31 August 1939

Nazi Germany mounts a false flag attack on the Gleiwitz radio station, creating an excuse to attack Poland the following day, thus starting World War II in Europe.

Gleiwitz incident
Part of Operation Himmler
Radiostacja Gliwice - przemasban101.png
TypeFalse flag attack
Location
50°18′48″N 18°41′21″E / 50.313370°N 18.689037°E / 50.313370; 18.689037Coordinates: 50°18′48″N 18°41′21″E / 50.313370°N 18.689037°E / 50.313370; 18.689037
ObjectivePretext for the invasion of Poland
Date31 August 1939 (1939-08-31)
Executed byGerman SS
Gleiwitz Radio Tower is located in Germany
Gleiwitz Radio Tower
Gleiwitz Radio Tower
Location of the Gleiwitz radio tower in Nazi Germany (1937 borders)

The Gleiwitz incident (German: Überfall auf den Sender Gleiwitz; Polish: Prowokacja gliwicka) was a false flag attack on the German radio station Sender Gleiwitz, staged by Nazi Germany on the night of 31 August 1939. Along with some two dozen similar incidents, the attack was manufactured by Germany as a casus belli to justify the invasion of Poland, which began the next morning.[1] The attackers posed as Polish nationals.

During his declaration of war, Hitler did not mention the Gleiwitz incident but grouped all provocations staged by the SS as an alleged Polish assault on Germany. The Gleiwitz incident is the best-known action of Operation Himmler, a series of special operations undertaken by the Schutzstaffel (SS) to serve Nazi German propaganda at the outbreak of war. The operation was intended to create the appearance of Polish aggression against Germany to justify the invasion of Poland. Evidence for the Gleiwitz attack by the SS was provided by the German SS officer, Alfred Naujocks in 1945.[1]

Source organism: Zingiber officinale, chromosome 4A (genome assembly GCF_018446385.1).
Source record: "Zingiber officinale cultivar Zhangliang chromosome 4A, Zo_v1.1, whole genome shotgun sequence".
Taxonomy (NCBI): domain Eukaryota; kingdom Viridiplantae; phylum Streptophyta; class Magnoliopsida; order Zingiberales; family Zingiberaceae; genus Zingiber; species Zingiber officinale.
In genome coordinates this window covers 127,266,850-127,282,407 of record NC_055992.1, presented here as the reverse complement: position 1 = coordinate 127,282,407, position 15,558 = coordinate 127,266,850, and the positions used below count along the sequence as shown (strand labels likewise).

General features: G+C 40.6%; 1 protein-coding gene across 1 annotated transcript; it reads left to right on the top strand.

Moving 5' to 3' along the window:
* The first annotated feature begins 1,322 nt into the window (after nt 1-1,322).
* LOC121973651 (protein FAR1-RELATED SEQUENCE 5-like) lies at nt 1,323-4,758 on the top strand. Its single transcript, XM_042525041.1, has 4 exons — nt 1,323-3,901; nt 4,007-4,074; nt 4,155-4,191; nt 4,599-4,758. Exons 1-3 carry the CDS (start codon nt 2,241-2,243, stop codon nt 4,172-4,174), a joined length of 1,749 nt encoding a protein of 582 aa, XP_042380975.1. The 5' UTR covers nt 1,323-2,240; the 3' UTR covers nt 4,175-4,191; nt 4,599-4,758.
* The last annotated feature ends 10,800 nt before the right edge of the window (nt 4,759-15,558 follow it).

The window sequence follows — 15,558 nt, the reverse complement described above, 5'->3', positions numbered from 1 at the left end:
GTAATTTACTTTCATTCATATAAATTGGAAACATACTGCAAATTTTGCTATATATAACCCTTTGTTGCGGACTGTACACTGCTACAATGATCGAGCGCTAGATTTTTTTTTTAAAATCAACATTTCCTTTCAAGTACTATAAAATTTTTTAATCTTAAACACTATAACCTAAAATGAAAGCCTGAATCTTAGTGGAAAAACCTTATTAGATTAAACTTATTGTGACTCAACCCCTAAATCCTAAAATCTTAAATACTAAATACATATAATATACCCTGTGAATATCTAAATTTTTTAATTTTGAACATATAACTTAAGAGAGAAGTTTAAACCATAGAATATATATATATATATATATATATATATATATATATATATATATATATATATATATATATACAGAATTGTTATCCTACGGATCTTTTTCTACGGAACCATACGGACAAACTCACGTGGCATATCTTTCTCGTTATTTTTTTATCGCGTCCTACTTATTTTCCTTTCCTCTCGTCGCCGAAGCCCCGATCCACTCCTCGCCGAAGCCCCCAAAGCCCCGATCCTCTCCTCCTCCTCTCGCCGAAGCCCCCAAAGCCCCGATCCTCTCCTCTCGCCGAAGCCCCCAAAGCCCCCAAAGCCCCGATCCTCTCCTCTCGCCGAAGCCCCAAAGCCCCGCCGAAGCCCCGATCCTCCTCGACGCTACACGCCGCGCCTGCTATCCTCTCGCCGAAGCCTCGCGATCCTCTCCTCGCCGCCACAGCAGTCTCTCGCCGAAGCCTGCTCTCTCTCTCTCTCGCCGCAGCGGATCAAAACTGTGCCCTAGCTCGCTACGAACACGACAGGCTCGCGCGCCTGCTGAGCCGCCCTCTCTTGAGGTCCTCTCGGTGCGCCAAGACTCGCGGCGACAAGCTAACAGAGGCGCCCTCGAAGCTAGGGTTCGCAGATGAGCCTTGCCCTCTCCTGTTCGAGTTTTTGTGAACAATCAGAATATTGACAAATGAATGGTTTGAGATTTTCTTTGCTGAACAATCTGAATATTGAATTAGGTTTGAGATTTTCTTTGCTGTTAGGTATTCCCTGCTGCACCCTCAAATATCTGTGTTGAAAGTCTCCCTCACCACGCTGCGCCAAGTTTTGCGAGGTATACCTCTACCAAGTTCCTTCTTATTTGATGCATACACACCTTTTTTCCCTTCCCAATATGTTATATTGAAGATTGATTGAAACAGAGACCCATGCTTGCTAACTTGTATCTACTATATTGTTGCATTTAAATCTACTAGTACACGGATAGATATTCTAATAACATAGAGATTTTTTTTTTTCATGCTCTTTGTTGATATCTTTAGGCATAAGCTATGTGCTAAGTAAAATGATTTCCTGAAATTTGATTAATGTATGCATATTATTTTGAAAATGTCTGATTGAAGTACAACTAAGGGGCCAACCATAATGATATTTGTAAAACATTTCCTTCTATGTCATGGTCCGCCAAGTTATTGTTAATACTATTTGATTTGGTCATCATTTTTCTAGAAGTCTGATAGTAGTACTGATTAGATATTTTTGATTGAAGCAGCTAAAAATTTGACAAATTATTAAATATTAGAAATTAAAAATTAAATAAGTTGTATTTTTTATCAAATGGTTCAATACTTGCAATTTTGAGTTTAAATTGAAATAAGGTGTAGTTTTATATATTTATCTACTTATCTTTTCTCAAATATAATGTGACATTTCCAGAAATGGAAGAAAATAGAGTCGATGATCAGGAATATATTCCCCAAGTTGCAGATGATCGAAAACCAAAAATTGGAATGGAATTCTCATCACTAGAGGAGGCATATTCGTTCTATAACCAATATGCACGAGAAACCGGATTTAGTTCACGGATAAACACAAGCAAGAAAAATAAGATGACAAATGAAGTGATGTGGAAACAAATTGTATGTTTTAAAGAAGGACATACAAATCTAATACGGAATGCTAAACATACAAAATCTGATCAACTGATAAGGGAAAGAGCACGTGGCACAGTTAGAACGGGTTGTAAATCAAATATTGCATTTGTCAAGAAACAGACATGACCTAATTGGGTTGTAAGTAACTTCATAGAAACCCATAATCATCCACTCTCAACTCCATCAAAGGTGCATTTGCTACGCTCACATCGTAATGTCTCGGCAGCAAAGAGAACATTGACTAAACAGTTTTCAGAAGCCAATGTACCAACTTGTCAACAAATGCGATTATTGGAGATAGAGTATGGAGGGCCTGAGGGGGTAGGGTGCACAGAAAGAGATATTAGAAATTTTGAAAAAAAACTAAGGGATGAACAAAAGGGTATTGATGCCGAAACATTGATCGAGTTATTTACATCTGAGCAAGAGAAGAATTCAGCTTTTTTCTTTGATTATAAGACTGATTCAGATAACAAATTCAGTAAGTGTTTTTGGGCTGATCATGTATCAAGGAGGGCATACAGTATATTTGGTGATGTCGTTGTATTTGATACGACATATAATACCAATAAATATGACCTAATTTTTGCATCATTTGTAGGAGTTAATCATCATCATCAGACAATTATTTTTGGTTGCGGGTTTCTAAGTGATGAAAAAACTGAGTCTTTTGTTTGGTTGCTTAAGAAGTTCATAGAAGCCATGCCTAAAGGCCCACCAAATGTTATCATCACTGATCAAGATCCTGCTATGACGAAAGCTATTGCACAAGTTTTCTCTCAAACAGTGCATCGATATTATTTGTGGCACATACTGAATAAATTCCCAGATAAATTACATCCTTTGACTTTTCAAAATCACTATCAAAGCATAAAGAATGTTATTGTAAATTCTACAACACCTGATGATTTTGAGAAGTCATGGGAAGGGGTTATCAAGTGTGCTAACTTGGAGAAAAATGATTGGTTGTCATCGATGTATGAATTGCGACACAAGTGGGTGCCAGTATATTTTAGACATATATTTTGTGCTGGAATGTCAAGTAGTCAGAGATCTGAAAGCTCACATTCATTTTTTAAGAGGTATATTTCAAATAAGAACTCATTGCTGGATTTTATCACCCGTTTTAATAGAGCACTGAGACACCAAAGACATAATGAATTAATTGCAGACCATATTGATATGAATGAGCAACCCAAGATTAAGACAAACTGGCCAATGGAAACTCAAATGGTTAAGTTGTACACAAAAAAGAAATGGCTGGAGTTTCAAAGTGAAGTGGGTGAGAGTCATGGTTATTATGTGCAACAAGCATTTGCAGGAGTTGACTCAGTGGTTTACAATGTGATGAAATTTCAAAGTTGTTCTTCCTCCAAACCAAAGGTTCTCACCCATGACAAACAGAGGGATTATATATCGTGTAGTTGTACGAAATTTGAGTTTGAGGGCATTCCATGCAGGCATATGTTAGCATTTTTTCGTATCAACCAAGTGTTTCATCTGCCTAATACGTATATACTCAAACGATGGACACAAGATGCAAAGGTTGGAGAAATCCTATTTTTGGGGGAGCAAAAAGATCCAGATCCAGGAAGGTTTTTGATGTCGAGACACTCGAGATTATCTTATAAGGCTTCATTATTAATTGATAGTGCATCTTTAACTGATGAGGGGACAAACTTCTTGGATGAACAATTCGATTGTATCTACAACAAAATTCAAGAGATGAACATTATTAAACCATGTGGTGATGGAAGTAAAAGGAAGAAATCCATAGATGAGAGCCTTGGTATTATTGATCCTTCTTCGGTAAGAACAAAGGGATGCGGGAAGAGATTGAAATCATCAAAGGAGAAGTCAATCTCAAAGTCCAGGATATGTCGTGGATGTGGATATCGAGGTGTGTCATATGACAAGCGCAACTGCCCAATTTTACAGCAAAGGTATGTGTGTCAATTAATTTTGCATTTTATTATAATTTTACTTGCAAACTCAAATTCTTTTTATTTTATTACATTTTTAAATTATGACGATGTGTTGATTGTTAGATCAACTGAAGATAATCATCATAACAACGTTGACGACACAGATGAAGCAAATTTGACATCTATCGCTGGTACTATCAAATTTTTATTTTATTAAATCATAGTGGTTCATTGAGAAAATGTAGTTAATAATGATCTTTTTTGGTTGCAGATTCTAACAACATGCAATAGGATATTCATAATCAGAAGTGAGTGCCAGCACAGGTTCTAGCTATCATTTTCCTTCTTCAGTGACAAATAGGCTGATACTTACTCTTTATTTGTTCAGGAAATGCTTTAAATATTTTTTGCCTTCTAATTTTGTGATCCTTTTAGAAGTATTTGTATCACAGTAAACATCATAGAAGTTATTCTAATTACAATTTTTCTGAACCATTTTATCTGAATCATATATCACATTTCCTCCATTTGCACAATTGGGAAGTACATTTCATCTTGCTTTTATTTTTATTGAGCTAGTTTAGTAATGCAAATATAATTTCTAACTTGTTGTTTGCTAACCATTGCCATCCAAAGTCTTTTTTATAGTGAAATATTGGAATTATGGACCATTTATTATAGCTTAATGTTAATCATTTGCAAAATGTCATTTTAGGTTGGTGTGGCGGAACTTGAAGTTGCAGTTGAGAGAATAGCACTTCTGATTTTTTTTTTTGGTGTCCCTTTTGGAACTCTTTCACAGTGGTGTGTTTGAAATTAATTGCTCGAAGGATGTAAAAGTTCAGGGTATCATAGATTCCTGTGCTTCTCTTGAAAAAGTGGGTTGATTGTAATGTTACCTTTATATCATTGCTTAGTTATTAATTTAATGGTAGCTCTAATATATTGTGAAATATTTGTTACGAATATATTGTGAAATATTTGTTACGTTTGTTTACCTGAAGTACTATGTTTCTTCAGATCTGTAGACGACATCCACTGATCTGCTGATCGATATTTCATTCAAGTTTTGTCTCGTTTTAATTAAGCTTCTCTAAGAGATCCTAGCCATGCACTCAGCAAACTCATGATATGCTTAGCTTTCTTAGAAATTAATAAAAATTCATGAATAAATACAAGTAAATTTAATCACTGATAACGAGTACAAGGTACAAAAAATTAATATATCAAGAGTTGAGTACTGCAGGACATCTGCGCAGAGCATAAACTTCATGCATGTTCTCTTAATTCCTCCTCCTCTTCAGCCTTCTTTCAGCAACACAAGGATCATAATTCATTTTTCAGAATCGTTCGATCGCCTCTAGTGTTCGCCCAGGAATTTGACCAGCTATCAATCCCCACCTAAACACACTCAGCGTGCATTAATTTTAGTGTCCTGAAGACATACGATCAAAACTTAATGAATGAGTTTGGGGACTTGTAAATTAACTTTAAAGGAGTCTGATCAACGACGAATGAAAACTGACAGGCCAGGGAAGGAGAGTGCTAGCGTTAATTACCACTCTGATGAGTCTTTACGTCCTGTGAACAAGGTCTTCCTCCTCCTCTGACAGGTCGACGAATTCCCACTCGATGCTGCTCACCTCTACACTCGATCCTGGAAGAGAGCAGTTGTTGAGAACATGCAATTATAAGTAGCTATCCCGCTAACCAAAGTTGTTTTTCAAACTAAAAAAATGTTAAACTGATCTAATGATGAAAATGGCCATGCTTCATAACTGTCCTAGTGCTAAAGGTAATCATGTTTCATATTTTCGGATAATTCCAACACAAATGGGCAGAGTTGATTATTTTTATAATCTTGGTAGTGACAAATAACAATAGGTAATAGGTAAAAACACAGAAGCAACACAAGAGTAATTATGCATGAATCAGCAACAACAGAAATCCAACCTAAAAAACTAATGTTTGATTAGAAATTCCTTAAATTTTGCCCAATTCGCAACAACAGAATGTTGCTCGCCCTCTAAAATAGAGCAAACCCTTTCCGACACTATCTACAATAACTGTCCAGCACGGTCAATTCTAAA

Events at Gleiwitz

Much of what is known about the Gleiwitz incident comes from the affidavit of SS-Sturmbannführer Alfred Naujocks at the Nuremberg Trials. In his testimony, he stated that he organised the incident under orders from Reinhard Heydrich and Heinrich Müller, chief of the Gestapo.[2] On the night of 31 August, a small group of German operatives dressed in Polish uniforms and led by Naujocks seized the Gleiwitz station and broadcast a short anti-German message in Polish (sources vary on the content of the message).[3] The operation was named "Grossmutter gestorben" (Grandmother died).[4] The operation was to make the attack and the broadcast look like the work of Polish anti-German saboteurs.[3][5]